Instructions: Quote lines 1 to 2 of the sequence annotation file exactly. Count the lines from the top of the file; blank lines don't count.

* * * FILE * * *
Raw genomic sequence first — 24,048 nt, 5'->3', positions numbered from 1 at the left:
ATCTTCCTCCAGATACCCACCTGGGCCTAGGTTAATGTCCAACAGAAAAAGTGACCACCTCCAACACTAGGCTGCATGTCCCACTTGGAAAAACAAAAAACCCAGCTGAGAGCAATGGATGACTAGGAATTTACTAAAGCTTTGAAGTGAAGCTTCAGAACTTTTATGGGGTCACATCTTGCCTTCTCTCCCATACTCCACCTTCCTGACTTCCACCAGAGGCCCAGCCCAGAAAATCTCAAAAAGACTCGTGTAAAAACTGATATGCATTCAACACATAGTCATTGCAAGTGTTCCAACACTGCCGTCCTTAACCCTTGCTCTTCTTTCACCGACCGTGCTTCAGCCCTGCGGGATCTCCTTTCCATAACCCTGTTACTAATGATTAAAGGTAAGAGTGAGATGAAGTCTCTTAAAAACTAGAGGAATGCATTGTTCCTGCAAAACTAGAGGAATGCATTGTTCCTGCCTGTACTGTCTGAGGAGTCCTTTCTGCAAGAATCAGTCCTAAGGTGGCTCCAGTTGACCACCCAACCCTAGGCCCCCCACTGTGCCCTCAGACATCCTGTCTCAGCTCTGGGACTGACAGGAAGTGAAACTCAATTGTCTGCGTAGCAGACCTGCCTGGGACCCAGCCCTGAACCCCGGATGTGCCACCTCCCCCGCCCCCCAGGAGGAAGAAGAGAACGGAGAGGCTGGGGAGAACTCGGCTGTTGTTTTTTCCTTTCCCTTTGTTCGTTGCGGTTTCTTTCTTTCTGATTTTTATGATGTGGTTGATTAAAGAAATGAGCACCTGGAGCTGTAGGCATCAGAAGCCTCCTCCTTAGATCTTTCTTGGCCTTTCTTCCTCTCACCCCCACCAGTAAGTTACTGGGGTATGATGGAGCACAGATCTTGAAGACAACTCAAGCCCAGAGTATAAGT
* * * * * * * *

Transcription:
Raw genomic sequence first — 24,048 nt, 5'->3', positions numbered from 1 at the left:
ATCTTCCTCCAGATACCCACCTGGGCCTAGGTTAATGTCCAACAGAAAAAGTGACCACCTCCAACACTAGGCTGCATGTCCCACTTGGAAAAACAAAAAACCCAGCTGAGAGCAATGGATGACTAGGAATTTACTAAAGCTTTGAAGTGAAGCTTCAGAACTTTTATGGGGTCACATCTTGCCTTCTCTCCCATACTCCACCTTCCTGACTTCCACCAGAGGCCCAGCCCAGAAAATCTCAAAAAGACTCGTGTAAAAACTGATATGCATTCAACACATAGTCATTGCAAGTGTTCCAACACTGCCGTCCTTAACCCTTGCTCTTCTTTCACCGACCGTGCTTCAGCCCTGCGGGATCTCCTTTCCATAACCCTGTTACTAATGATTAAAGGTAAGAGTGAGATGAAGTCTCTTAAAAACTAGAGGAATGCATTGTTCCTGCAAAACTAGAGGAATGCATTGTTCCTGCCTGTACTGTCTGAGGAGTCCTTTCTGCAAGAATCAGTCCTAAGGTGGCTCCAGTTGACCACCCAACCCTAGGCCCCCCACTGTGCCCTCAGACATCCTGTCTCAGCTCTGGGACTGACAGGAAGTGAAACTCAATTGTCTGCGTAGCAGACCTGCCTGGGACCCAGCCCTGAACCCCGGATGTGCCACCTCCCCCGCCCCCCAGGAGGAAGAAGAGAACGGAGAGGCTGGGGAGAACTCGGCTGTTGTTTTTTCCTTTCCCTTTGTTCGTTGCGGTTTCTTTCTTTCTGATTTTTATGATGTGGTTGATTAAAGAAATGAGCACCTGGAGCTGTAGGCATCAGAAGCCTCCTCCTTAGATCTTTCTTGGCCTTTCTTCCTCTCACCCCCACCAGTAAGTTACTGGGGTATGATGGAGCACAGATCTTGAAGACAACTCAAGCCCAGAGTATAAGT